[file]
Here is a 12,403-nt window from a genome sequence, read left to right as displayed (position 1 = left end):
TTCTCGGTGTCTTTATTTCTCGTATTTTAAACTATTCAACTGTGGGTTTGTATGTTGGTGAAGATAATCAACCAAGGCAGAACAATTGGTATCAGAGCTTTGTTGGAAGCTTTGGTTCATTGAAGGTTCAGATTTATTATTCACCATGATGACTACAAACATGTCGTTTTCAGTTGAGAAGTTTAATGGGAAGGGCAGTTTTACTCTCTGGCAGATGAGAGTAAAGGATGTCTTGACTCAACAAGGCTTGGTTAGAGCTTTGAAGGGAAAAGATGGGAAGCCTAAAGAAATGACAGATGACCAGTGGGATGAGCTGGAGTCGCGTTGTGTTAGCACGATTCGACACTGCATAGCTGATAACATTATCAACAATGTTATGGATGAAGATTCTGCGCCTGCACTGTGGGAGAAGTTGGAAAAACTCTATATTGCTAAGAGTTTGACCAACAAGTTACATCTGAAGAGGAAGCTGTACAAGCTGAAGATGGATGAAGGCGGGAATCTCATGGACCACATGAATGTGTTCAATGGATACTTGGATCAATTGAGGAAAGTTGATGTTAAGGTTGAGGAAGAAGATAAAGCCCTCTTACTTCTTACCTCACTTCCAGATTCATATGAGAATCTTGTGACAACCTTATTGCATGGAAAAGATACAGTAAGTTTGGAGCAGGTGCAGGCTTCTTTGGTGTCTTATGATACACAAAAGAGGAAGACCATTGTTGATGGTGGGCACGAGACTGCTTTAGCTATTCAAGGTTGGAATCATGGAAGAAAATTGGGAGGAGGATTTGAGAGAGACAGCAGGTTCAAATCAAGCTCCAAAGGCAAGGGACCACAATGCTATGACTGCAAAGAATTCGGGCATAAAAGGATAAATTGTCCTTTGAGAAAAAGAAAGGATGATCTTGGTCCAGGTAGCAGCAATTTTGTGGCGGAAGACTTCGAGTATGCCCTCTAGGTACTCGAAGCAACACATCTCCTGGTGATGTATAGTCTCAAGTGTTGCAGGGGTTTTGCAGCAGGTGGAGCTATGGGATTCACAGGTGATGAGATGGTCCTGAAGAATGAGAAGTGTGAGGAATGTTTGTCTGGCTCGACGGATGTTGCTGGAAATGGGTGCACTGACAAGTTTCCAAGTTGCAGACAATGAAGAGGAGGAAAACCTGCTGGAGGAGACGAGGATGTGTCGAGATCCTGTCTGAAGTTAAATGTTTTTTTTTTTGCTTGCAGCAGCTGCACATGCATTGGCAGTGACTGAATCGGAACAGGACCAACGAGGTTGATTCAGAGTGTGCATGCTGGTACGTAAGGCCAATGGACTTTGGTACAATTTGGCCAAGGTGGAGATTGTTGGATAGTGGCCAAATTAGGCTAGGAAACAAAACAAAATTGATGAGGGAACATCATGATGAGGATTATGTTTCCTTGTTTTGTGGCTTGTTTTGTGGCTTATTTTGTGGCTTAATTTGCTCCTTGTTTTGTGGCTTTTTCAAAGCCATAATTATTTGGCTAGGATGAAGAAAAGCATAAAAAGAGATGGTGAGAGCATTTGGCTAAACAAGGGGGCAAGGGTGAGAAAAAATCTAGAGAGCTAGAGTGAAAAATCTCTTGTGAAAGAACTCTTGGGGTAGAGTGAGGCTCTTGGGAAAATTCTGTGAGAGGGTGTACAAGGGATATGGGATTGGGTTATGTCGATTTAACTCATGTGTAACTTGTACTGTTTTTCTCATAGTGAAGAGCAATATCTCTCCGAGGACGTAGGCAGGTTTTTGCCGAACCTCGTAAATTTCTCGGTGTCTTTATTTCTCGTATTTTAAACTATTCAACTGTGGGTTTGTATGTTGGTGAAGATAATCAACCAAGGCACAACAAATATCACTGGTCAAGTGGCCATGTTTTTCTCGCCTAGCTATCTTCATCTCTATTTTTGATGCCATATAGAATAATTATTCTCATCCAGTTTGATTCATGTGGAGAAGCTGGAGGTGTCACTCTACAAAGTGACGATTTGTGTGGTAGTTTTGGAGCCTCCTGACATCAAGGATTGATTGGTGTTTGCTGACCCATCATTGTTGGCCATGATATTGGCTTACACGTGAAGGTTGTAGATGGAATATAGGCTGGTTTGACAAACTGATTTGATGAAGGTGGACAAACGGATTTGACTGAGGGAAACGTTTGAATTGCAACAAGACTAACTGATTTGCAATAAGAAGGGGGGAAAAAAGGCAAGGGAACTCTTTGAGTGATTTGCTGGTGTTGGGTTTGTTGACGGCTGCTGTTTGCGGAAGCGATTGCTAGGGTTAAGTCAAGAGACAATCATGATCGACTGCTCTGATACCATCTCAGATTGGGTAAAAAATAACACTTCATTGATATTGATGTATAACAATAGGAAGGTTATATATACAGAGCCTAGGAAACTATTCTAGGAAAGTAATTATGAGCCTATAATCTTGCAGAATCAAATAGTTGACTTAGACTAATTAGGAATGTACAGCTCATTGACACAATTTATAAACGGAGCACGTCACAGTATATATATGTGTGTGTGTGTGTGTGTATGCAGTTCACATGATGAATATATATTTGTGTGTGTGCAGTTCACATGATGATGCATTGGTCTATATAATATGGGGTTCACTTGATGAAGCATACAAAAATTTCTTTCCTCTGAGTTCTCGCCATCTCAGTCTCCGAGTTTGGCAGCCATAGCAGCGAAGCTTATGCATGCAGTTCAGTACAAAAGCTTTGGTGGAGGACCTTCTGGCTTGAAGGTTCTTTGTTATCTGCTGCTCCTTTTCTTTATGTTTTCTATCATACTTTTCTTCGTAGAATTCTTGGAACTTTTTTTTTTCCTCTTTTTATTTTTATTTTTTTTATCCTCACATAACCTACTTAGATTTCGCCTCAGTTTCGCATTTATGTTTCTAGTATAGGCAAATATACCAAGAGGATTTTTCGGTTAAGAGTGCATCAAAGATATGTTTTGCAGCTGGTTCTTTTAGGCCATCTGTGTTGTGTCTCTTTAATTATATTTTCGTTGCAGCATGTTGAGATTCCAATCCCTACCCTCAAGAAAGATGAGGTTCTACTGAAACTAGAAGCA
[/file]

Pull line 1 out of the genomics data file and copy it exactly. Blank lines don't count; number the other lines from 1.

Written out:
Here is a 12,403-nt window from a genome sequence, read left to right as displayed (position 1 = left end):